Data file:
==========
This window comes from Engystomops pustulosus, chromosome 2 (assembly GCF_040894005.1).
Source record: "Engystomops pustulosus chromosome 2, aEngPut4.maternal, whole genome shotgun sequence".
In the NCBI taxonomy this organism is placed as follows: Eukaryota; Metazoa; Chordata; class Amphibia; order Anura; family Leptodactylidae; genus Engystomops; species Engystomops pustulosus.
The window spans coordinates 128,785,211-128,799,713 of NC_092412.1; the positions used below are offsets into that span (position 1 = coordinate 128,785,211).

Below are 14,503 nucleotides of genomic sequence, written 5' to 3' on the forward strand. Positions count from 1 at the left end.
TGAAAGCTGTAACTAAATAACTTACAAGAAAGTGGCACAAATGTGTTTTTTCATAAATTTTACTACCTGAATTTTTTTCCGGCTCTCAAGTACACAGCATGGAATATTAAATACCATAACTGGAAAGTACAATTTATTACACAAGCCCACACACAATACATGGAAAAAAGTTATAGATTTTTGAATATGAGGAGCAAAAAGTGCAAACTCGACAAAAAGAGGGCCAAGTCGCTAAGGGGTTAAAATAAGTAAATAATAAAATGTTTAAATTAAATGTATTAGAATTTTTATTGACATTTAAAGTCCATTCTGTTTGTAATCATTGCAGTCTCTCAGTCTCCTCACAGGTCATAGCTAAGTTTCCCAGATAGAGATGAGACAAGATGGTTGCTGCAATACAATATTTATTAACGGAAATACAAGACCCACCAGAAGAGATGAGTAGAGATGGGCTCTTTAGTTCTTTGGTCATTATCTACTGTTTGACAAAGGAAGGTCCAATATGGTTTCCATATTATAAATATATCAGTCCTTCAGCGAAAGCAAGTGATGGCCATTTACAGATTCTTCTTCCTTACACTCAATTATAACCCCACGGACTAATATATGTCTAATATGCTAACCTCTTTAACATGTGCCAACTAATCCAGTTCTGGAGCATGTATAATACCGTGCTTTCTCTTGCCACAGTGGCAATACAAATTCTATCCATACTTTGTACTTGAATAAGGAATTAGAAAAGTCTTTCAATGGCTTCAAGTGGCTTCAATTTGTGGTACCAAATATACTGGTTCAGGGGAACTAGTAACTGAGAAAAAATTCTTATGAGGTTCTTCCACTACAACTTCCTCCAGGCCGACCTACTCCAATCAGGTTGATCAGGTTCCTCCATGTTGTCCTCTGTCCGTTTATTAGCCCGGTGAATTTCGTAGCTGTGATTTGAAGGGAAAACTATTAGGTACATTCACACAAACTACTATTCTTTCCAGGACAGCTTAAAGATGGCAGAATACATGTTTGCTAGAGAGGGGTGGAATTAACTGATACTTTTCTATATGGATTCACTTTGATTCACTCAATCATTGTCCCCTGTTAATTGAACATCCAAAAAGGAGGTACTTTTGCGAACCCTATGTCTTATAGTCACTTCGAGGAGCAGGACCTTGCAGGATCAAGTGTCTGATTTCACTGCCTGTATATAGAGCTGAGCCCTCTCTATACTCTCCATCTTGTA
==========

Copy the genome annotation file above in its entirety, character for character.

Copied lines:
This window comes from Engystomops pustulosus, chromosome 2 (assembly GCF_040894005.1).
Source record: "Engystomops pustulosus chromosome 2, aEngPut4.maternal, whole genome shotgun sequence".
In the NCBI taxonomy this organism is placed as follows: Eukaryota; Metazoa; Chordata; class Amphibia; order Anura; family Leptodactylidae; genus Engystomops; species Engystomops pustulosus.
The window spans coordinates 128,785,211-128,799,713 of NC_092412.1; the positions used below are offsets into that span (position 1 = coordinate 128,785,211).

Below are 14,503 nucleotides of genomic sequence, written 5' to 3' on the forward strand. Positions count from 1 at the left end.
TGAAAGCTGTAACTAAATAACTTACAAGAAAGTGGCACAAATGTGTTTTTTCATAAATTTTACTACCTGAATTTTTTTCCGGCTCTCAAGTACACAGCATGGAATATTAAATACCATAACTGGAAAGTACAATTTATTACACAAGCCCACACACAATACATGGAAAAAAGTTATAGATTTTTGAATATGAGGAGCAAAAAGTGCAAACTCGACAAAAAGAGGGCCAAGTCGCTAAGGGGTTAAAATAAGTAAATAATAAAATGTTTAAATTAAATGTATTAGAATTTTTATTGACATTTAAAGTCCATTCTGTTTGTAATCATTGCAGTCTCTCAGTCTCCTCACAGGTCATAGCTAAGTTTCCCAGATAGAGATGAGACAAGATGGTTGCTGCAATACAATATTTATTAACGGAAATACAAGACCCACCAGAAGAGATGAGTAGAGATGGGCTCTTTAGTTCTTTGGTCATTATCTACTGTTTGACAAAGGAAGGTCCAATATGGTTTCCATATTATAAATATATCAGTCCTTCAGCGAAAGCAAGTGATGGCCATTTACAGATTCTTCTTCCTTACACTCAATTATAACCCCACGGACTAATATATGTCTAATATGCTAACCTCTTTAACATGTGCCAACTAATCCAGTTCTGGAGCATGTATAATACCGTGCTTTCTCTTGCCACAGTGGCAATACAAATTCTATCCATACTTTGTACTTGAATAAGGAATTAGAAAAGTCTTTCAATGGCTTCAAGTGGCTTCAATTTGTGGTACCAAATATACTGGTTCAGGGGAACTAGTAACTGAGAAAAAATTCTTATGAGGTTCTTCCACTACAACTTCCTCCAGGCCGACCTACTCCAATCAGGTTGATCAGGTTCCTCCATGTTGTCCTCTGTCCGTTTATTAGCCCGGTGAATTTCGTAGCTGTGATTTGAAGGGAAAACTATTAGGTACATTCACACAAACTACTATTCTTTCCAGGACAGCTTAAAGATGGCAGAATACATGTTTGCTAGAGAGGGGTGGAATTAACTGATACTTTTCTATATGGATTCACTTTGATTCACTCAATCATTGTCCCCTGTTAATTGAACATCCAAAAAGGAGGTACTTTTGCGAACCCTATGTCTTATAGTCACTTCGAGGAGCAGGACCTTGCAGGATCAAGTGTCTGATTTCACTGCCTGTATATAGAGCTGAGCCCTCTCTATACTCTCCATCTTGTA